Heavy drinking significantly increases a woman's risk of coronary heart disease, research has found.
A study by University College London found women who drank more than the recommended safe limit of 21 units a week increased their risk by 57%. Overall death rates were seven times higher among women who drank two or more times a day than in those who drank less than three drinks a week. The research, based on data on 3,374 women, is published in Addiction.
The difference in death rates among men was much smaller - with those drinking more frequently just two and a half times at greater risk. But being teetotal was also associated with an increased danger - those who did not drink at all had an 80% increased risk of heart disease compared with those who had a couple of drinks a week. But the researchers said this did not mean that women who did not drink should now start, due to the many other risk factors associated with both heart disease and alcohol consumption. Lead researcher Dr Annie Britton said: 'Small and often is probably the best method for drinking but we certainly wouldn't endorse people who don't drink (to) go out and start as a result of this and other studies. 'The best advice is not to drink more than the government's guidelines of around 21 units for women, report to &to=http://www.medicalnewstoday.com ' target=_blank>MedicalNewsToday.com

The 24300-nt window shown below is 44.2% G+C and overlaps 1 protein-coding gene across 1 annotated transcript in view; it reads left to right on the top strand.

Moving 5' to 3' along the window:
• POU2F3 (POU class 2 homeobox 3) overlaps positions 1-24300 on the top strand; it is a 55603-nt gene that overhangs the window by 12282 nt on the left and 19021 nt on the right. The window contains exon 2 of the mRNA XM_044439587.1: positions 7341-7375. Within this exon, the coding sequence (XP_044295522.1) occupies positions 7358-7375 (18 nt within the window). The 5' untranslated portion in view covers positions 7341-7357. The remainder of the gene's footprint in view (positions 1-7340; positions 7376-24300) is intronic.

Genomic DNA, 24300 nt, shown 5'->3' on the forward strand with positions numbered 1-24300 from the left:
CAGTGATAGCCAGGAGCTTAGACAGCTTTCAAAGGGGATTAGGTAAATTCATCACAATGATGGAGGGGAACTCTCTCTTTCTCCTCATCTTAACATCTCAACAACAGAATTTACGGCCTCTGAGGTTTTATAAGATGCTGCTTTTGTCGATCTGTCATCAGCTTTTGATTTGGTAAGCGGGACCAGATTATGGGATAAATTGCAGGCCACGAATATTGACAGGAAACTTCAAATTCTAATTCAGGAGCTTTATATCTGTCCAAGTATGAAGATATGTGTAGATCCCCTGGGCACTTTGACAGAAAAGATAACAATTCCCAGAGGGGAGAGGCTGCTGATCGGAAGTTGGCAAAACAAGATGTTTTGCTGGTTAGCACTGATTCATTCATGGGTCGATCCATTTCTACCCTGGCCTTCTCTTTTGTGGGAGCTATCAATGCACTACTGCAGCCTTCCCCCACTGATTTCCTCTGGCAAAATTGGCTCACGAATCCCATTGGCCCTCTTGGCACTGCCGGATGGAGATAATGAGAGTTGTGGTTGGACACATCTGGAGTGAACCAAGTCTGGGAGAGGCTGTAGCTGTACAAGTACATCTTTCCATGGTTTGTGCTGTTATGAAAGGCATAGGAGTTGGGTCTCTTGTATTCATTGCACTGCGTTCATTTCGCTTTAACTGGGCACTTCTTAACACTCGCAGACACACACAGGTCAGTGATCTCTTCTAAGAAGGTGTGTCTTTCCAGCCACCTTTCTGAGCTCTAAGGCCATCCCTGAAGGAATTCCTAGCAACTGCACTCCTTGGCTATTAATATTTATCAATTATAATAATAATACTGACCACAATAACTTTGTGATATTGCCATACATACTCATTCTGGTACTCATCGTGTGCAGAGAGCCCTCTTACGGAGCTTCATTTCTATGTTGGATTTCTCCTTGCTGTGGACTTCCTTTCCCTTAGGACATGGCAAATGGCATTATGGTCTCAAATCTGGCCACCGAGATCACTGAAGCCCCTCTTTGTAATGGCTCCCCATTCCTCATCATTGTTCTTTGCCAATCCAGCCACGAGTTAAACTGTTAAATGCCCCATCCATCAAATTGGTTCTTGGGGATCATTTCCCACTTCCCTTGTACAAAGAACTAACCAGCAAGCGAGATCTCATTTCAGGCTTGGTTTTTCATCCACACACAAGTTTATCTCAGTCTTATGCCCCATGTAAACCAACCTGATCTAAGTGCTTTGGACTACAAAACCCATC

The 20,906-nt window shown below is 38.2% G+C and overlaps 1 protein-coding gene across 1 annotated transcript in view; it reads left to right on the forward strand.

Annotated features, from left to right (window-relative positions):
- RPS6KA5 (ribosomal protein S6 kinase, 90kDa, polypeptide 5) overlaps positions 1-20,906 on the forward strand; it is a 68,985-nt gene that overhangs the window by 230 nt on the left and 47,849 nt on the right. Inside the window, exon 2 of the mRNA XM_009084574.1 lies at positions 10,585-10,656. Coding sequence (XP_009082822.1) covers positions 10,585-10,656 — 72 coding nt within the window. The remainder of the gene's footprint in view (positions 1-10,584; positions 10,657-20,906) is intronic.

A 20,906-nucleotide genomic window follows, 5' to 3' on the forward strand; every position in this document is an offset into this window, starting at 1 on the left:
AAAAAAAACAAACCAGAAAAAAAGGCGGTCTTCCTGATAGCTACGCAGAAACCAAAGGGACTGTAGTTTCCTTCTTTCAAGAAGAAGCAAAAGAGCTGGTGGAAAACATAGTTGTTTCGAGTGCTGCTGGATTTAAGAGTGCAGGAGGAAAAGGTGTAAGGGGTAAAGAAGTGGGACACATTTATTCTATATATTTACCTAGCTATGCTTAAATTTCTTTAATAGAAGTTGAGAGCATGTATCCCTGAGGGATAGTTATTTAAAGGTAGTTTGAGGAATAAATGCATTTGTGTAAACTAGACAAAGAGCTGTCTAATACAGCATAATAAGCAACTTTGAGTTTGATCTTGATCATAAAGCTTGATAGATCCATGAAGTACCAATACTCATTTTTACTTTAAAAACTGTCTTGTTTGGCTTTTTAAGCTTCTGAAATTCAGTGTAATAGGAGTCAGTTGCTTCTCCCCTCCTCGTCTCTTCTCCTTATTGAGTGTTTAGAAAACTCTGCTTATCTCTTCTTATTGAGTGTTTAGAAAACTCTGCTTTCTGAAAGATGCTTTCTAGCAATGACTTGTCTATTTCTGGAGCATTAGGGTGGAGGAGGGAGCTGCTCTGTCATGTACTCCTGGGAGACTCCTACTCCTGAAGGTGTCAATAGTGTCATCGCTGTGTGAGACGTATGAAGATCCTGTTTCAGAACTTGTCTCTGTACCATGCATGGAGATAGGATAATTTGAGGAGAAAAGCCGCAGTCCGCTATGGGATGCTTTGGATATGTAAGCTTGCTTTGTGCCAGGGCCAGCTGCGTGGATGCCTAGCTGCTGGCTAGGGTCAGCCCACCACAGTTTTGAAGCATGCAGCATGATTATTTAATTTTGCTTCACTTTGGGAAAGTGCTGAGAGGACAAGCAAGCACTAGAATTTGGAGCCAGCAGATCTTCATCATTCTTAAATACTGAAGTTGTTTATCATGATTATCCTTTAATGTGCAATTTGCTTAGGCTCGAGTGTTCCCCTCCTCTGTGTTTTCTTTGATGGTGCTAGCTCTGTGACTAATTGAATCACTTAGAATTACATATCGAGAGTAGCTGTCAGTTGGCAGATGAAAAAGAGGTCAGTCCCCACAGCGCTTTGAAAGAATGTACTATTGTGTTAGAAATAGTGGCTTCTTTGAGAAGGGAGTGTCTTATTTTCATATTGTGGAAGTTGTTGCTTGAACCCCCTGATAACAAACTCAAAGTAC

Dr Britton said the Government was right to be focusing policy on this issue. "The large amount of drinking among young women seems to be quite a new phenomenon. We are not yet seeing the long-term effects and it could be 20 years before we know what effect it has had," according &to=http://www.ananova.com' target=_blank>Ananova.com